Cape Town is without a doubt one of the most beautiful cities in the world. And it not only offers picturesque mountains, sandy beaches and endless blue skies, but also an amazing classic car scene. South Africans of all skin colours are true petrol heads. The perfect location to shoot Grand Prix Original’s 2017 collection.
The red Porsche Speedster is snaking its way up Chapman’s Peak Drive. Africa’s most spectacular coastal road. The afternoon sun is illuminating the rocks. They look as if they are glowing from the inside. The little Porsche swings right and left. Finally stopping at one of the parking bays. The driver gets out and enjoys the gorgeous view. What a perfect ending to a road trip around the Cape.
But it wasn’t that easy to get the shot. Our small team started in the morning. In Woodstock. Nowadays Cape Town’s trendiest suburb with dozens of lifestyle shops, bistros, cafés and restaurants. Here, confessed petrol head Michelle is busy restoring a former warehouse. Our first shooting location.
Photographer Guido is ready, model Roberto as well. Michelle is about to meet us with one of the various Porsches she owns. She is coming straight from the dealership, where the starter motor has been replaced. The tall blonde arrives in the silver 356 and I can see the corners of Guido’s mouth moving downwards. “The car is closed’. Plans of shooting Roberto Steve-McQueen-style in an open silver Porsche Speedster during a road trip around the Cape are dismantling rapidly in my mind. In the closed car, which is nevertheless beautiful, we wouldn’t see the new Grand Prix Originals collection at all.
Luckily Michelle has an alternative in her collection. A red 356 Speedster replica, which I can pick up later for the road shots. First problem solved. Now Guido can concentrate on the warehouse shoot. He is warming up to the job, Roberto as well. From some angles the Italian model has a remarkable resemblance with Tom Cruise. Tom cruising. That works for the shoot.
But I can already hear our next problem in the roof construction of Michelle’s loft. The notorious Southeaster wind is pounding the city. So picking up the Porsche in town turns into a rather windswept ride. And our first location is right at the beach, near Muizenberg. The gale-force gusts are whipping salty air and sand across the tarmac. And just before I reach our first outdoor shooting location the 1600cc Volkswagen engine of the Porsche runs at full throttle. I shut it off immediately. Something must have snapped. I am not a mechanic, but we are far away from professional help. So I open the lid to the engine compartment and together with model and non-mechanic Roberto we check for any loose parts. We find some and put them together intuitively. Surprisingly the car runs again. When you see the end result, the photo of a cool Roberto next to the red Porsche in a white open space, you don’t feel how close-hauled it was realized.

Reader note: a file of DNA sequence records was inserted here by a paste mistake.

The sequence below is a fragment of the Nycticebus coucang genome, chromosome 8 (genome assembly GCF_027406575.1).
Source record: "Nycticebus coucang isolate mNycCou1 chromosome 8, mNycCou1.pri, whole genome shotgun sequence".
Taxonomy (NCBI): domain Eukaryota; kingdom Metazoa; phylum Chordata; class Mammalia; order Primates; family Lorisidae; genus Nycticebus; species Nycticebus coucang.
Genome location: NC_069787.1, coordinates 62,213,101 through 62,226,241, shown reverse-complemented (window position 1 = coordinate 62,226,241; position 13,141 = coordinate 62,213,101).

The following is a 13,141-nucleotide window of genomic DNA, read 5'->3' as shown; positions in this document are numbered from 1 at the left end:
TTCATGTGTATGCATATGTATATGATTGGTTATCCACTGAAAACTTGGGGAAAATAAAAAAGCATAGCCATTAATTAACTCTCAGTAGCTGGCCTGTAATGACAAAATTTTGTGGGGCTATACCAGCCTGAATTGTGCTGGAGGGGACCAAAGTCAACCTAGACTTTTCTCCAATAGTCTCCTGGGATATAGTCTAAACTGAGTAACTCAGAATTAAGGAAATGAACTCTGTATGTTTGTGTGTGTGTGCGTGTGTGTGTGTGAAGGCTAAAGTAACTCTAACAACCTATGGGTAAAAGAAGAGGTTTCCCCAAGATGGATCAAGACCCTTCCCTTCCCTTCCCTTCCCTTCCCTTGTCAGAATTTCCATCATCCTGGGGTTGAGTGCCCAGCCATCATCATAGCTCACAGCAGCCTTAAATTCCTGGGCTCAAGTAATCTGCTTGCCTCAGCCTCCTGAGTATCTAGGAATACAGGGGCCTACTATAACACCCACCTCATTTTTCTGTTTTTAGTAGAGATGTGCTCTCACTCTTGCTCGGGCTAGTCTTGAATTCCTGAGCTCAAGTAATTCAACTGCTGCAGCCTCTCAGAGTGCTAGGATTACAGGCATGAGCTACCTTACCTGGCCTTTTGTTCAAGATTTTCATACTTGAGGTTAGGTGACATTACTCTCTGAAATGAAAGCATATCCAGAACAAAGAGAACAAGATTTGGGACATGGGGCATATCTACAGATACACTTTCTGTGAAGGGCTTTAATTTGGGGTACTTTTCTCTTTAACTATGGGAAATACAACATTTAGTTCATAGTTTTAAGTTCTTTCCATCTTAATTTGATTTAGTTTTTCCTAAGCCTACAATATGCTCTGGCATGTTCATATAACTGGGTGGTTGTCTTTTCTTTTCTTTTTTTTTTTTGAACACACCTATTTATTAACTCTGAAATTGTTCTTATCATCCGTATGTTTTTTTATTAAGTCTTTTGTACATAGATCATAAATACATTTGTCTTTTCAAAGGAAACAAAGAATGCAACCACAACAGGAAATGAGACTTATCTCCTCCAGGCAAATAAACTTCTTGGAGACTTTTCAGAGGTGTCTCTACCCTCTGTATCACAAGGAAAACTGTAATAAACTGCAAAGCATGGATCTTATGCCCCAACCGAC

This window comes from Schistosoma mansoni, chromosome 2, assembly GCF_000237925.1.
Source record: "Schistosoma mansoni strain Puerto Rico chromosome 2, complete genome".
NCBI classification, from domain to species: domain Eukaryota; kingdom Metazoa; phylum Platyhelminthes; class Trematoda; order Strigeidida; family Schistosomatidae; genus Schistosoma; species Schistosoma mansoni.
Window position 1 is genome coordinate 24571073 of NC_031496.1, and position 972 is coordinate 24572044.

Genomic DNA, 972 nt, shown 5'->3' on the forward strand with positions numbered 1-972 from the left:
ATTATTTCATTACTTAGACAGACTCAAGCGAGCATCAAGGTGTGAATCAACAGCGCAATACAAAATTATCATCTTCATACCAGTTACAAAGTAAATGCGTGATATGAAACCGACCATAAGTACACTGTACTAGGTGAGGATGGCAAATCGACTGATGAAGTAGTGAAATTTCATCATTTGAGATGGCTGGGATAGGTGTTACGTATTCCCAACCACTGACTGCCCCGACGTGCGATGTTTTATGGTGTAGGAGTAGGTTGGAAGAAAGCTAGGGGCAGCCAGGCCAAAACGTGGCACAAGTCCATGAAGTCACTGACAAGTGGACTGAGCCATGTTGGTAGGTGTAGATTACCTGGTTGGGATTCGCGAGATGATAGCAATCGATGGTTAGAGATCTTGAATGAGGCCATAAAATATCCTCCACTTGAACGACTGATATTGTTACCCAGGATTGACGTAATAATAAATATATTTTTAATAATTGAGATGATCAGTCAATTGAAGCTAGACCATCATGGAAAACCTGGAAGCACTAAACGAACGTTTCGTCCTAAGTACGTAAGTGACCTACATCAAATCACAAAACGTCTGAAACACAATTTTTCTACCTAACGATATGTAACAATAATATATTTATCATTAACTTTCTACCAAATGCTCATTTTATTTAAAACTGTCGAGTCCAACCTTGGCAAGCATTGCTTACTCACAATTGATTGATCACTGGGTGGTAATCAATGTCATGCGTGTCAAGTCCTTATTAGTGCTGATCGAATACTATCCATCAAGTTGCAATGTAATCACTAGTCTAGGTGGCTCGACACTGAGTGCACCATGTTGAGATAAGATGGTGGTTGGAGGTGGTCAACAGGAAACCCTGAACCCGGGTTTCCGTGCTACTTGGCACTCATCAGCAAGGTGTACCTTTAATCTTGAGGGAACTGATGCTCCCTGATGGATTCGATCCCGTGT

I am still a bit worried about the Porsche. Our second location is the famously breathtaking Chapman’s Peak Drive across the Cape Peninsula between Noordhoek and Hout Bay. But let’s have some lunch first. In the little harbour town of Kalk Bay. Easy Tiger is one of those typical, cool Cape Town eateries. And to our surprise the walls of the quirky place are covered in Steve Mc Queen photographs, where he is wearing his typical blue and white Gulf clothes. This would be a perfect Grand Prix Originals staff canteen.
After some ribs and chicken wings – and some shots of the GPO shirt range in the picture-perfect harbour – we are on our way to Chappies. That’s how Capetonians fondly call their favourite coastal drive. And it is the perfect runway for their classic rides. The red Porsche seems to be feeling this and doesn’t act up anymore. Along the half tunnel, the engine purrs beautifully.
And we are lucky, the photo location is not only wind-protected, but there is also not a lot of traffic. So Guido can get some killer shots in the last afternoon light. But see for yourself. In the new 2017 Grand Prix Originals catalogue.
words & images by Dieter Losskarn